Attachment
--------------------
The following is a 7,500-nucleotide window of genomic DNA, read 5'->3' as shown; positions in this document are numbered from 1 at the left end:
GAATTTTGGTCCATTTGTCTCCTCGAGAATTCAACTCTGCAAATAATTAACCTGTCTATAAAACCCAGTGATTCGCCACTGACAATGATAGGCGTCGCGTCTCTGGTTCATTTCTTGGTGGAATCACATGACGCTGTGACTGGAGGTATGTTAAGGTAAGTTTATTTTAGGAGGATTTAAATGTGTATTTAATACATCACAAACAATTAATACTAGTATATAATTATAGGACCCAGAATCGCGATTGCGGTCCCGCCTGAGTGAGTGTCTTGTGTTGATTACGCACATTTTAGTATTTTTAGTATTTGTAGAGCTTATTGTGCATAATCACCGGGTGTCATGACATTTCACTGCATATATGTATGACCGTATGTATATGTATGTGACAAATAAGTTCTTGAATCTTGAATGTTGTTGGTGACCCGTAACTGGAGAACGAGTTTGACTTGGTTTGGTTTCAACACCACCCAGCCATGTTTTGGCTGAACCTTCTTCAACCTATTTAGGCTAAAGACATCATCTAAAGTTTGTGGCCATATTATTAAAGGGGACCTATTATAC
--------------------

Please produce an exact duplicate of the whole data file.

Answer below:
The following is a 7,500-nucleotide window of genomic DNA, read 5'->3' as shown; positions in this document are numbered from 1 at the left end:
GAATTTTGGTCCATTTGTCTCCTCGAGAATTCAACTCTGCAAATAATTAACCTGTCTATAAAACCCAGTGATTCGCCACTGACAATGATAGGCGTCGCGTCTCTGGTTCATTTCTTGGTGGAATCACATGACGCTGTGACTGGAGGTATGTTAAGGTAAGTTTATTTTAGGAGGATTTAAATGTGTATTTAATACATCACAAACAATTAATACTAGTATATAATTATAGGACCCAGAATCGCGATTGCGGTCCCGCCTGAGTGAGTGTCTTGTGTTGATTACGCACATTTTAGTATTTTTAGTATTTGTAGAGCTTATTGTGCATAATCACCGGGTGTCATGACATTTCACTGCATATATGTATGACCGTATGTATATGTATGTGACAAATAAGTTCTTGAATCTTGAATGTTGTTGGTGACCCGTAACTGGAGAACGAGTTTGACTTGGTTTGGTTTCAACACCACCCAGCCATGTTTTGGCTGAACCTTCTTCAACCTATTTAGGCTAAAGACATCATCTAAAGTTTGTGGCCATATTATTAAAGGGGACCTATTATAC